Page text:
Dave Waldon was a regular at press tour, sat up front during the sessions. Often wore a Cubs cap.
News started to trickle in this week that he had died. Marc Berman at Mediweek made note of it online at his Programming Insider column. Other tour friends Anne Bannon and Glenn Garvin also paid tribute to Waldon at their blogs (as do several others in Bannon and Garvin's comment sections). Here, also, are two blog tributes from Dave's Canadian critic pals, Alison Cunningham at TV or Not TV and Vancouver-based TV Week editor Brent Furdyk.
Waldon, an L.A.-based entertainment freelancer, was sitting up front in his usual row at the Television Critics Association Winter 2009 press tour as it began one month ago today. That tour was a blur; leaner, meaner, a lot of work, with very little time to socialize. Bumped into Dave at one point and asked about the band aid on his head. "Did Bannon crack your skull open again?" I asked.
Waldon cheerfully corrected me. He was beaned by a fastball. Cut him for several stitches. It occurred several years ago when CBS brought critics out to Dodger Stadium for a fun and lavish evening event. (Those were the days.) While CBS stars mingled with reporters out in the outfiield, batting cages were operating allowing some of us deluded enough into thinking we could hit one out to take our cuts.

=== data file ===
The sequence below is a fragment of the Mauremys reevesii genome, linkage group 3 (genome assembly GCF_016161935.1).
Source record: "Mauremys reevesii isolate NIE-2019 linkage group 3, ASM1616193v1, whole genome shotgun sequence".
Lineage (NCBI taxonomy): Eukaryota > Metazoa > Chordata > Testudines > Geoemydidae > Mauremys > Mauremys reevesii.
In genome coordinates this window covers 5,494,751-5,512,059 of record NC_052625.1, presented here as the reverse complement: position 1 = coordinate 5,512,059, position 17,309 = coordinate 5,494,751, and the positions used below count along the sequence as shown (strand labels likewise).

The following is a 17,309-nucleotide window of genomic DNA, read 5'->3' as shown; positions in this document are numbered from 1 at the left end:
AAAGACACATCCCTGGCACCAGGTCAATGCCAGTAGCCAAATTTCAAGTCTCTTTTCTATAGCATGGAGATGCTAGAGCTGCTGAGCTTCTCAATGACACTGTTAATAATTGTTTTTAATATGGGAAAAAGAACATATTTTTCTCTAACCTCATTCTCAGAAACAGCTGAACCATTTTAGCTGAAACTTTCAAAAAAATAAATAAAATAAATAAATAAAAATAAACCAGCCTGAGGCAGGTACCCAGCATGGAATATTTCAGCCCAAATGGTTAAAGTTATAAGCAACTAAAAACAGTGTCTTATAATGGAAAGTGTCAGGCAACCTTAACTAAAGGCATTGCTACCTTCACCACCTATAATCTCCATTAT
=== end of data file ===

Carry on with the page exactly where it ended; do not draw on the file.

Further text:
Somehow, Dave got dinged. If memory serves, he was taken to hospital in an ambulance, stitched up and gamely returned to the scene of the crime, his head wrapped in white gauze. Fortunately, he was hit in the brain area, the TV critic's least vital organ. I caught it all on film, above.
According to the profile at his blog, Dave was just 38. Back in his college days, he had a liver transplant which saved his life; I have no idea if that was a factor in his death. He seldom asked questions in the general Q & A press tour sessions but afterwards in the scrums he often seemed to know more about whoever was being scrummed that anybody else in the room.
News of his passing comes hard on the heels of the deaths of several other long time North American TV critics, including a few guys I knew and miss like Glenn Esterly and Eirik Knudsen. If some of you think this blog has turned into an obituary column, trust me, I'm sick about it. Their deaths put all this job loss, downsizing and turmoil in the newspaper business in perspective, but it also sets you back a little and makes your wonder when some good news might finally come down the pipe.
Condolences to Waldon's family and friends.